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Conservation groups recommend Game and Fish phase out state-run elk feedgrounds

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Fish and Wildlife Service
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Conservation groups are calling for the Wyoming Game and Fish Department (WGFD) to phase out state-run elk feedgrounds. This request comes as the agency is drafting its feedground management plan.

In a recent letter, six conservation groups submitted a “comprehensive recommendation” to the WGFD detailing the phase-out of 22 feedgrounds by 2028. The groups include Sierra Club Wyoming, Wyoming Wildlife Advocates, Western Watersheds project, Yellowstone to Uintas Connection, Gallatin Wildlife Association and Jackson Hole Conservation Alliance.

All of Wyoming’s feedgrounds are concentrated in northwestern Wyoming. According to the WGFD, the first feedground was Jackson’s National Elk Refuge, which was started in the early 1900s to address starvation during cold winters and to keep elk out of private hay yards.

But recent challenges, including fatal Chronic Wasting Disease, have prompted WGFD to reevaluate how elk are managed. The agency is in ‘Phase II’ of developing its elk feedground management plan, which will determine how elk are managed for the next several decades.

Kaycee Prevedel, the conservation organizer for the Wyoming Sierra Club, said feedgrounds have changed how elk migrate in the winter.

“Natural migrations have been disrupted,” she said. “But with some good management and some prioritization for wildlife over cattle, there's a lot of forage on public land, forest service land and BLM land that is natural habitat for the elk.”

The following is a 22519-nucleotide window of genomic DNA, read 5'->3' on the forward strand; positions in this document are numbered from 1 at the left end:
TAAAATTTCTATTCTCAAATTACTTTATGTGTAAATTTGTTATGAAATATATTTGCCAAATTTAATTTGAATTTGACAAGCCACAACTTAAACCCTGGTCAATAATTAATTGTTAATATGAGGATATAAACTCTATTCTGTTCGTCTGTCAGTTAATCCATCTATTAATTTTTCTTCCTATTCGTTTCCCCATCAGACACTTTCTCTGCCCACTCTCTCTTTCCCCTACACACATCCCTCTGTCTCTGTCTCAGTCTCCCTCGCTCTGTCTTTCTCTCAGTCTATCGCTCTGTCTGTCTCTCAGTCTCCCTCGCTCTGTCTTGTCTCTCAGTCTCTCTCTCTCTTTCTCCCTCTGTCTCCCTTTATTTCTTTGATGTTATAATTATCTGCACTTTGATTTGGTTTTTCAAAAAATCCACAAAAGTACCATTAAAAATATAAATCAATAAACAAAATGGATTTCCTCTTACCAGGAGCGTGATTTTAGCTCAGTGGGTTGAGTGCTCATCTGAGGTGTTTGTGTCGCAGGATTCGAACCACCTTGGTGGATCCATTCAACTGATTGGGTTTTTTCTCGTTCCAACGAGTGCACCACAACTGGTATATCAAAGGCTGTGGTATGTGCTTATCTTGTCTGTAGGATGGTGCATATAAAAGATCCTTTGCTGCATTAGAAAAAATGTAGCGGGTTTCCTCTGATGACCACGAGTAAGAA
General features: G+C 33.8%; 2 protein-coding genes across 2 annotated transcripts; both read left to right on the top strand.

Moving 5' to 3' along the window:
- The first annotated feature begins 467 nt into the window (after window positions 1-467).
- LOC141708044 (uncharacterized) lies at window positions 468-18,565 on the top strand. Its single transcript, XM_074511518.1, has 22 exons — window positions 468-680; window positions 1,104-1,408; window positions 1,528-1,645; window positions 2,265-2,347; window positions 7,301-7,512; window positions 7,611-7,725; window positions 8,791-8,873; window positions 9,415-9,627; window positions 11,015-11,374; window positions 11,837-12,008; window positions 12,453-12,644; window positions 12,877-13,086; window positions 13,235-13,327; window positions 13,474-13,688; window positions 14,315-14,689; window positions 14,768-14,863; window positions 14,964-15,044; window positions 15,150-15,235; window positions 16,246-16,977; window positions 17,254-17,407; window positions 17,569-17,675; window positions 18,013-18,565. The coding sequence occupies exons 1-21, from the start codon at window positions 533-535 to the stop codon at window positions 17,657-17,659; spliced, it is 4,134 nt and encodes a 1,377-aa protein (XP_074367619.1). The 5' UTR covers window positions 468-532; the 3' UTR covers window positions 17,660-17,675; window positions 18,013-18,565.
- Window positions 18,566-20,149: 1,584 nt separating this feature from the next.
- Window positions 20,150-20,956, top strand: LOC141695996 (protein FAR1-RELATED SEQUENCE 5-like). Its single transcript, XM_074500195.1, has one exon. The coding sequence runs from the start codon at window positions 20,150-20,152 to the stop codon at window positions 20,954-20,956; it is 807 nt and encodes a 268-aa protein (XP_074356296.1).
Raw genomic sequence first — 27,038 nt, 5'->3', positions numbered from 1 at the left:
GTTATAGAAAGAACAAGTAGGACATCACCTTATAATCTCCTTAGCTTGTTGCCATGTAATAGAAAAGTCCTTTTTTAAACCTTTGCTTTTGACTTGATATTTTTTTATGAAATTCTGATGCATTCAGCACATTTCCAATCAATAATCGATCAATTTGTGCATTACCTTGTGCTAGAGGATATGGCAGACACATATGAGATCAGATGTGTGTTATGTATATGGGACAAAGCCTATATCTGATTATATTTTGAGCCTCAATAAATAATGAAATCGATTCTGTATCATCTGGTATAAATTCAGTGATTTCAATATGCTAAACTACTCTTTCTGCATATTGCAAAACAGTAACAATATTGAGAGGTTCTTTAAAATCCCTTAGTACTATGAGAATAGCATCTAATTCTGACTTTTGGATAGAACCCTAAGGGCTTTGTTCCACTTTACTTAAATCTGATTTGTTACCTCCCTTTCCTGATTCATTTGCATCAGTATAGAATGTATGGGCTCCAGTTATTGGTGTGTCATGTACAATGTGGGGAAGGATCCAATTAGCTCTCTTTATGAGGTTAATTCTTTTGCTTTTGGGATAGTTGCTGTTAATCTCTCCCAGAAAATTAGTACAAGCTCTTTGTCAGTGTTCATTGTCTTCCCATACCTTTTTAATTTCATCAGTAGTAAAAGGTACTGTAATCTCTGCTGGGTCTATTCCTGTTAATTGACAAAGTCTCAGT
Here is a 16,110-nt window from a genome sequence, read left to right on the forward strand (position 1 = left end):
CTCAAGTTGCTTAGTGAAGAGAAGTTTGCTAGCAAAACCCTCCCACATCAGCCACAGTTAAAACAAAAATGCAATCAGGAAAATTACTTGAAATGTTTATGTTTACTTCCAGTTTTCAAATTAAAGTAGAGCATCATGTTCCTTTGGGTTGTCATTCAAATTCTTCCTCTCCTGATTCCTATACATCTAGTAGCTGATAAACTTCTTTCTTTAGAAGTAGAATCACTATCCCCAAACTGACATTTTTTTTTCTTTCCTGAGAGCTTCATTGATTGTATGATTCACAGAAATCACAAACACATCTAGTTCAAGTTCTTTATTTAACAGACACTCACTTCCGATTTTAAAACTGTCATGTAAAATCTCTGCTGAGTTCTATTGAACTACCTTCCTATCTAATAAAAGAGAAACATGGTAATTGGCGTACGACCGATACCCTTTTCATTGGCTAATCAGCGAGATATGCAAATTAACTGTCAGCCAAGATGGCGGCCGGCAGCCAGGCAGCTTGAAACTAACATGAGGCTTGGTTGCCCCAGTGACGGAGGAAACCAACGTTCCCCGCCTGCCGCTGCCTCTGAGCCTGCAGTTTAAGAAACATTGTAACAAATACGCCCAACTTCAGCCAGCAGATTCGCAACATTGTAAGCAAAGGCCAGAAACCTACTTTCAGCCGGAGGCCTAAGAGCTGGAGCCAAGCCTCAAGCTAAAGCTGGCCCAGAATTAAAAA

Brad Hovinga, the regional wildlife supervisor for the WGFD Jackson Region, said all ideas from a wide-range of stakeholders are being considered.

“Phasing out feed grounds is likely better for wildlife from a disease perspective, however, that doesn't help us meet some of the other objectives like, preventing the co-mingling of elk and livestock and reducing elk over winter mortality,” Hovinga said.

The new management plan will be released by mid-2023. The WGFD and conservation groups are encouraging the public to get involved. More information can be found here.

Caitlin Tan is the Energy and Natural Resources reporter based in Sublette County, Wyoming. Since graduating from the University of Wyoming in 2017, she’s reported on salmon in Alaska, folkways in Appalachia and helped produce 'All Things Considered' in Washington D.C. She formerly co-hosted the podcast ‘Inside Appalachia.' You can typically find her outside in the mountains with her two dogs.
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